Gadsden Flag Patch - "DONT TREAD ON ME"

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Embroidered Gadsden flag on the traditional yellow field.

The Gadsden flag is a historical American flag with a yellow field depicting a timber rattlesnake[1][2] coiled and ready to strike. Beneath the rattlesnake are the words "DONT TREAD ON ME".[a] 

The flag is named for Christopher Gadsden, a South Carolina delegate to the Continental Congress and brigadier general in the Continental Army[4][5] who designed the flag in 1775 during the American Revolution.[6] He gave the flag to Commodore Esek Hopkins, and it was unfurled on the main mast of Hopkins's flagship USS Alfred on December 20, 1775.[5][7] Two days later, Congress made Hopkins commander-in-chief of the Continental Navy.[8] He adopted the Gadsden banner as his personal flag, flying it from the mainmast of the flagship while he was aboard.[5] The Continental Marines also flew the flag during the early part of the war.[6]

The rattlesnake was a symbol of the unity of the Thirteen Colonies at the start of the Revolutionary War, and it had a long history as a political symbol in America. Benjamin Franklin used it for his Join, or Die woodcut in 1754.[5][9] Gadsden intended his flag as a warning to Britain not to violate the liberties of its American subjects.[5]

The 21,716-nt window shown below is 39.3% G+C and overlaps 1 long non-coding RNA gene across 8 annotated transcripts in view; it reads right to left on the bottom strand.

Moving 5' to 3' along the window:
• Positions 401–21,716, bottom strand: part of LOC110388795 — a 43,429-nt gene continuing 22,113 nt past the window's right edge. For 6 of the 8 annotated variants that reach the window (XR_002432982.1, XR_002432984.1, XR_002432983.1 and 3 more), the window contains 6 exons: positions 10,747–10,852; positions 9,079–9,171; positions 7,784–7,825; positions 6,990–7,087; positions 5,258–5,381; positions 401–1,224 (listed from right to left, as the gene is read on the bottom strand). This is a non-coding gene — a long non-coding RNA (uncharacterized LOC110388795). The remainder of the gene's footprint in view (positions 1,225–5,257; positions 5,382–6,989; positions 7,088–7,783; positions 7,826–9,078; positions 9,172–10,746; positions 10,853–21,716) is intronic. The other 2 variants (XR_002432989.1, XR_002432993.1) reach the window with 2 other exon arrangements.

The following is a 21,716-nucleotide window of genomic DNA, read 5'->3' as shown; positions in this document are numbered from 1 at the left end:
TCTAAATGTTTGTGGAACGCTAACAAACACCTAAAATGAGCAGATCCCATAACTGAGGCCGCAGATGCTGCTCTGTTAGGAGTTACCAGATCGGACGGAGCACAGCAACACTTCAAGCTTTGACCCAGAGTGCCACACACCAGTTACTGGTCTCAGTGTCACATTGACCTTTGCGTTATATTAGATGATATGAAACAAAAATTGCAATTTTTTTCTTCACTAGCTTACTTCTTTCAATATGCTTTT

The flag has been described as the "most popular symbol of the American Revolution."[5] Its design proclaims an assertive warning of vigilance and willingness to act in defense against coercion.[10] This has led it to be associated with the ideas of individualism and liberty.[11][12][13][14][15][16] It is often used in the United States as a symbol for right-libertarianism, classical liberalism, and small government; for distrust or defiance against authorities and government.[17][18][19]